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Queer Encounters of the Italian Kind: An Interview with Filmmaker, Marie Martino

Queer Encounters of the Italian Kind: An Interview with Filmmaker, Marie Martino

Mary Cappello (May 29, 2008)
Marie Martino
Home movie still

The first in a series of conversations with (mostly but not exclusively) gay and lesbian writers, artists, filmmakers, and public intellectuals who have some link to Italian or Italian American life and letters. Today's feature: emerging filmmaker, Marie Martino.



Marie M. Martino is an emerging video maker and visual artist based in Chicago.  Martino received her M.F.A. from the University of Illinois at Chicago in the spring of 2007 and has recently shown work at such venues as the 2007 Estrojam Music and Culture Festival and The National Museum for Women in the Arts in Washington D.C .  Martino served on the Board of Directors for the non-profit, Women in the Director’s Chair from 2002 through 2006, where she also held tenure as the organization’s Acting Technical Coordinator and worked on the film festival programming committee.  She is a second-generation, Italian-American who was raised in the near western suburbs of Chicago.

MC: I’ve had the pleasure of screening your two brilliant films, Strip and Foreign Bodies, and the first thing I want to ask you about is their formal complexity. It seems to me that your films really demand more than one viewing. They work by way of a raw power combined with a delicate assemblage—a kind of intricate collage-work made up of different genres of film (e.g., home movies, documentary, abstract footage) and with that, different versions or layers of “reality.” In a way, your films are the opposite of lyrical: their power resides in their being raw, rough, and discordant. In Strip, for example, the literal act of your family ripping up (or “stripping”) linoleum is played against a metaphoric version of yourself wanting to “strip” off layers of clothing at the same time that the sound and images work together violently to expose something. How do you understand the relationships your work is forging between these different registers or types of footage, and whom do you imagine as your audience in an age dominated by speed and sound-bytes?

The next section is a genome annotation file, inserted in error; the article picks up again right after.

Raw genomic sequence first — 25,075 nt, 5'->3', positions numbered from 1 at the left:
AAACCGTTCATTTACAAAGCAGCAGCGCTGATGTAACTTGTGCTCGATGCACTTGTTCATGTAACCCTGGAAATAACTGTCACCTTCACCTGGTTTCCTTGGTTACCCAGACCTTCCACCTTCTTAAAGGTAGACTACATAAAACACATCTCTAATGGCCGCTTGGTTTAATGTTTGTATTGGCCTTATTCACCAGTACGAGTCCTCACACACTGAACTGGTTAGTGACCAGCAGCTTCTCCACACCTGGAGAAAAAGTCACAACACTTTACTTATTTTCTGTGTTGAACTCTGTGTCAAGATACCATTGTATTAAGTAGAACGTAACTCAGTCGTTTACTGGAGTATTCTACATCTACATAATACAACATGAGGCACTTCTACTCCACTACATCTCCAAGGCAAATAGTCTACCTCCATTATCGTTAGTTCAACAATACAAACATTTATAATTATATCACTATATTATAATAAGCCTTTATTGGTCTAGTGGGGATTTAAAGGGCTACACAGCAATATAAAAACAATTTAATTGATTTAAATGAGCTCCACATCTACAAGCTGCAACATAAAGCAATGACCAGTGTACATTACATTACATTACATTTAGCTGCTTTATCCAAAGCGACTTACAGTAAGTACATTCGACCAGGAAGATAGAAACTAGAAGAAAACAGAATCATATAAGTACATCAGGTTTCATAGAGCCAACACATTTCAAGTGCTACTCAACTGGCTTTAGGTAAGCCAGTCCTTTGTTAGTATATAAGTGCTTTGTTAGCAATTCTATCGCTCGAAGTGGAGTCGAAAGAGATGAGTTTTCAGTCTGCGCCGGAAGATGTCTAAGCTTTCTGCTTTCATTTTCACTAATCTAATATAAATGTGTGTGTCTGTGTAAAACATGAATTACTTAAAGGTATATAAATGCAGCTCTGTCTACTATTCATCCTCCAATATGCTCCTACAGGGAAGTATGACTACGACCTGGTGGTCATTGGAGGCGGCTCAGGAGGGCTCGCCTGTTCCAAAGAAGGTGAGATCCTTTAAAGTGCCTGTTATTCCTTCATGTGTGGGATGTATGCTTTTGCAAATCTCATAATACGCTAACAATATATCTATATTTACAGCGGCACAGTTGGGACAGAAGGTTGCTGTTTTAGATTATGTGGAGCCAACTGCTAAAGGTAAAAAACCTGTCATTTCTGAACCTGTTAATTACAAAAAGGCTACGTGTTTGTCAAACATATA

MM: Oftentimes, during the holidays or whenever the family is gathered together, my father will play old home movies—some of it’s in Super 8 and the rest are in various video formats that he, and subsequently, I, shot through the years. On one level, this family ritual of watching these old movies—covering everything from holidays, to familial events, to school plays, and even more mundane camera play--is a way for the family to bond, embrace youth, and remember “happier” past times. These movies definitely work in a way to document and maintain the family legacy, perhaps, though in a somewhat illusory way. 

Seeing those movies now, as an adult, particularly as a queer woman, is totally eye-opening. Sure, there’s the nostalgia and a sort of sweet sentiment present on the surface, but so much more is actually unfolding on screen. There’s a rich and dynamic, fully-loaded narrative there that goes beyond, say, little Frankie’s 6th birthday party, to which the time-based mediums of film/video really lend themselves. So, viewed outside the context of home movies, it is plain to see sex and gender issues being played out, the accidental “queerness” of family life, the evolution of identities, and the complexities of relationships that, when originally filmed, the person behind the camera did not necessarily intend to capture. Fascinated by what I saw, I began mining the family footage and inevitably introduced it into my work. Inspired by this, I wanted to go out and capture more footage, even more mundane. 

Interestingly, I found myself in this really complicated position as subject, reader, and maker all at once. Assembling the various types of footage (documentary, home movie footage, performance, abstract) functioned as a strategy for getting this multi-faceted point of view across. The formal elements of STRIP and Foreign Bodies reflect this sort of schizophrenic, ever-shifting perspective. This work, STRIP, in particular, is purposefully raw and “messy,” rather than slick and seamless. I juxtaposed sounds and images that showed how familial and romantic relationships worked (or failed to) with images of us stripping the floor. Stripping the floor was a violent, physical process that eventually peeled away the layers, exposing the otherwise hidden foundation underneath. I think the images worked well together to express/suggest something else. In this piece, I want viewers to see the sutures, to feel the interruptions. The form reinforces the emotional feel as well as the themes of the piece.